As an entrée, I chose a vegetarian classic from the "international" portion of the menu: eggplant parmesan ($9.95). Eggplant slices are breaded and then baked -- casserole style -- with cheeses and marinara sauce. What it looked like was a square of lasagna served next to a side of angel-hair pasta. This, the most expensive dish on the menu I might add, was entirely pre-prepared. And if that wasn't enough, it was placed squarely on a quickly blackening lettuce leaf. My companion had better luck with a chili relleno ($9.50) from the "Southwestern" page of the menu. A mild poblano was stuffed with peas, corn kernels, brown rice, and cilantro, rolled in batter, fried, and baked with cheese, sour cream, and a ranchero sauce that tasted suspiciously similar to the marinara. The sauce was a disappointment: It was dry, as was the side of black beans, and almost baked onto the plate. Pecans and currants on top of the poblano added good texture and a sweet zing to counter the pepper. Still, each of these entrées might have benefited from slight tweaking: The stuffed chili would have made a completely different impression had it been baked for a shorter time without the beans, which were dried out by the heat. And since eggplant parmesan is not a complex dish, a more careful presentation would have been advantageous.

We finished the meal by sharing two slices of cake ($3.50 apiece): A chocolate cake with mocha icing (a special that night), and a signature dessert, the West Lynn Cheesecake. The edges of the chocolate/mocha cake were dehydrated, as if it had been sliced and sitting out for too long. The cheesecake was certainly a better dessert, but had none of the characteristics that the menu attributed to it; described as having a layer of cream cheese frosting, vanilla, almond, and lemon in a ginger cookie crust, the cheesecake resembled a generic Sysco cheesecake with one layer, no frosting, and no ginger-cookie crust. I assumed that there had been a mistake and inquired of the waitress, who assured me that it was in fact the West Lynn Cheesecake, and would I prefer something else?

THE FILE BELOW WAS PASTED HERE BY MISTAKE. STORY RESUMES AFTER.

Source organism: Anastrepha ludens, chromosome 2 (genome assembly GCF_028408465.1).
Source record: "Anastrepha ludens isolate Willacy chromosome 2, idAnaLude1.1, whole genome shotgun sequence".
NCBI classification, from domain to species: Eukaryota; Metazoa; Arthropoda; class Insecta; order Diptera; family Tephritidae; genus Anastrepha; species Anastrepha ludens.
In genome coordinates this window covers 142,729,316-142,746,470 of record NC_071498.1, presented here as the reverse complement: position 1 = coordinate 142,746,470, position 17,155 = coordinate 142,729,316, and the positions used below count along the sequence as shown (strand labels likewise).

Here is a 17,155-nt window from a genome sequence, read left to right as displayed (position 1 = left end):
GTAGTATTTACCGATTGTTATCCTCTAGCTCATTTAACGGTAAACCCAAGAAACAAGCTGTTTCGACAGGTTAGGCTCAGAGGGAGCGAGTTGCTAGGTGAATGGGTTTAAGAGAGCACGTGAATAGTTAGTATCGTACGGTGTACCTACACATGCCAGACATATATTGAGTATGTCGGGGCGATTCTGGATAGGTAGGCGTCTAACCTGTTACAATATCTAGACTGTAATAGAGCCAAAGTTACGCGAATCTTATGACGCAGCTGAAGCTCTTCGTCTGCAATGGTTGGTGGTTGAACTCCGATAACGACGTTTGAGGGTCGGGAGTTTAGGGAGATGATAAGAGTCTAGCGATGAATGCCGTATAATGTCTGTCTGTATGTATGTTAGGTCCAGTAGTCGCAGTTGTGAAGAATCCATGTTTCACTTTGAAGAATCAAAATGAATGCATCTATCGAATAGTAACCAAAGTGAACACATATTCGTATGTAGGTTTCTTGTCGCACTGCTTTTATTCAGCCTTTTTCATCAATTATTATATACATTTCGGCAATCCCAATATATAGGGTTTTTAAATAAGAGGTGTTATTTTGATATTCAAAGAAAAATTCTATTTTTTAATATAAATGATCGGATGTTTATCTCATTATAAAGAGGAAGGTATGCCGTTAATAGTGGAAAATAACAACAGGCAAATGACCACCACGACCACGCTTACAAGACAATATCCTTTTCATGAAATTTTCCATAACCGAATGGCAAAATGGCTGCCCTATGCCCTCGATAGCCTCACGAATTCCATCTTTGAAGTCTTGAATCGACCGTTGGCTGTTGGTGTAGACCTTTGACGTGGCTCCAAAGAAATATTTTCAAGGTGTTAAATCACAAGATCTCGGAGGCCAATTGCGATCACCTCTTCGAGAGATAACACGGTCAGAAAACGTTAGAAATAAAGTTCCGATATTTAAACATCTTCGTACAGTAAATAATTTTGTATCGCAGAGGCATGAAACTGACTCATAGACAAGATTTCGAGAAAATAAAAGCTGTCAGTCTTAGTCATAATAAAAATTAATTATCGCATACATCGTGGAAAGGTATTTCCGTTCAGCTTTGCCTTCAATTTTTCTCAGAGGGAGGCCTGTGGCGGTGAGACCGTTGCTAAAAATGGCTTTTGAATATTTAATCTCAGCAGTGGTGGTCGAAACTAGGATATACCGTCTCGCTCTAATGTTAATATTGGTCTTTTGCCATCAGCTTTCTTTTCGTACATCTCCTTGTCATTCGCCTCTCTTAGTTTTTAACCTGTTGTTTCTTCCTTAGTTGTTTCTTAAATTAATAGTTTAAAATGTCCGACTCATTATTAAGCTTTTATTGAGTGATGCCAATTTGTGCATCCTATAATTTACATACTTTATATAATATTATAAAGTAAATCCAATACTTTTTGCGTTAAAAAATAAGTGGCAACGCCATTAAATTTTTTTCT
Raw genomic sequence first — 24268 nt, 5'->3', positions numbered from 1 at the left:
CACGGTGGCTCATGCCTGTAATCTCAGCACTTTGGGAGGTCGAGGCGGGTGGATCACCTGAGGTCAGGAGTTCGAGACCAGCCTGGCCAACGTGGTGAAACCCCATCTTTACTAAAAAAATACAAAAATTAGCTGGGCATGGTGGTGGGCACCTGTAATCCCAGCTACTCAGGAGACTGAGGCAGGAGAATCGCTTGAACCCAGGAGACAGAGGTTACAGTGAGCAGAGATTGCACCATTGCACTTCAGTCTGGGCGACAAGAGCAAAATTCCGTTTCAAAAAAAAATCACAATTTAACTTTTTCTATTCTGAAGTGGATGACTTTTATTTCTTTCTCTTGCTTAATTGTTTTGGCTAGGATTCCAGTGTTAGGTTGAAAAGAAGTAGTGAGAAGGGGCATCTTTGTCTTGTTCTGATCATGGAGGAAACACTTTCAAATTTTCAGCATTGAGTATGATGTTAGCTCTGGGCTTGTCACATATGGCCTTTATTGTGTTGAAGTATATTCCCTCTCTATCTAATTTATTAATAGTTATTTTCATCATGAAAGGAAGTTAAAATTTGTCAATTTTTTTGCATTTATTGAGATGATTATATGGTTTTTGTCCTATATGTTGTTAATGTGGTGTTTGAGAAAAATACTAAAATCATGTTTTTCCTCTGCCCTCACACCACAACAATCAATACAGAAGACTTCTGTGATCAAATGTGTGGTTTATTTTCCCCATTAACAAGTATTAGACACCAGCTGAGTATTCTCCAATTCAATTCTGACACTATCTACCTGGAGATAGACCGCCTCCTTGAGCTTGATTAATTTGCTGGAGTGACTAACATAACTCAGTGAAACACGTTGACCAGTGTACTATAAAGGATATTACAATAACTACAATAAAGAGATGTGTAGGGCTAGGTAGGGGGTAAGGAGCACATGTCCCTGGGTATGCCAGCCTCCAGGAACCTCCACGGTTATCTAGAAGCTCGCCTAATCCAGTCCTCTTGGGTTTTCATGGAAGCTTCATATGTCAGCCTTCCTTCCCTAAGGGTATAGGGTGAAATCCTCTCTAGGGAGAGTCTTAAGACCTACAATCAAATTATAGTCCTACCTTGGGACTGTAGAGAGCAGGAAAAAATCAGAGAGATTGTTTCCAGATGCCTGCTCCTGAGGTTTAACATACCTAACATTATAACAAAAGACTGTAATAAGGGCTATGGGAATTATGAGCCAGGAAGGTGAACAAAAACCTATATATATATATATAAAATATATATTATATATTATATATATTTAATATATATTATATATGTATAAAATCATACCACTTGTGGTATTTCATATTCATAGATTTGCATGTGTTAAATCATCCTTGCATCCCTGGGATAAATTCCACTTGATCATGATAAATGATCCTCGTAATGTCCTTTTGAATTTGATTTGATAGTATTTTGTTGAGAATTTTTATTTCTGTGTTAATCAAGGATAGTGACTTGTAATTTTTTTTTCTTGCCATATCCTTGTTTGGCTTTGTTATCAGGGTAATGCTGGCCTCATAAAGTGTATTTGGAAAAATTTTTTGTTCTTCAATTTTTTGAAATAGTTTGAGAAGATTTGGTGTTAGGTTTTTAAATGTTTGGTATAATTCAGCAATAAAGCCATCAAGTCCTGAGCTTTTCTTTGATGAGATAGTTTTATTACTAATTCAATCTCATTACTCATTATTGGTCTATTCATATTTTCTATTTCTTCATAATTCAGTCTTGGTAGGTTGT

This brings to mind rumors I had been hearing that West Lynn's waitstaff is unprofessional at times -- a friend tells the story of a waitress who spilled olive oil on the jeans of a patron and then told him not to worry, that "it will come out" -- so we paid particular attention to the service. Bogged down with an unwieldy tray, our gracious waitress slipped and fell. But the moment she extradited herself from a sea of glass shards, she was at our table to explain that our coffee would be out in just a moment. About 15 seconds later, she brought the coffee with beads of sweat on her upper lip and a smile -- absolutely no complaints there.

In all fairness, I have visited West Lynn in the past with sporadic good luck. I harbor very fond memories of some rich and creamy button mushroom stroganoff over fettucine. And last year at a Sunday brunch I enjoyed the spinach, mushroom, and walnut crepes enough to try to replicate them (with pathetic results) in my own kitchen. But it seems that West Lynn's semi-monopoly on vegetarian cuisine breeds a certain complacency, or maybe it's just that attention to detail in image and atmosphere take priority over well-thought-out recipes and attractive presentations. Unfortunately, at West Lynn, the atmosphere and food are at disparate levels of sophistication.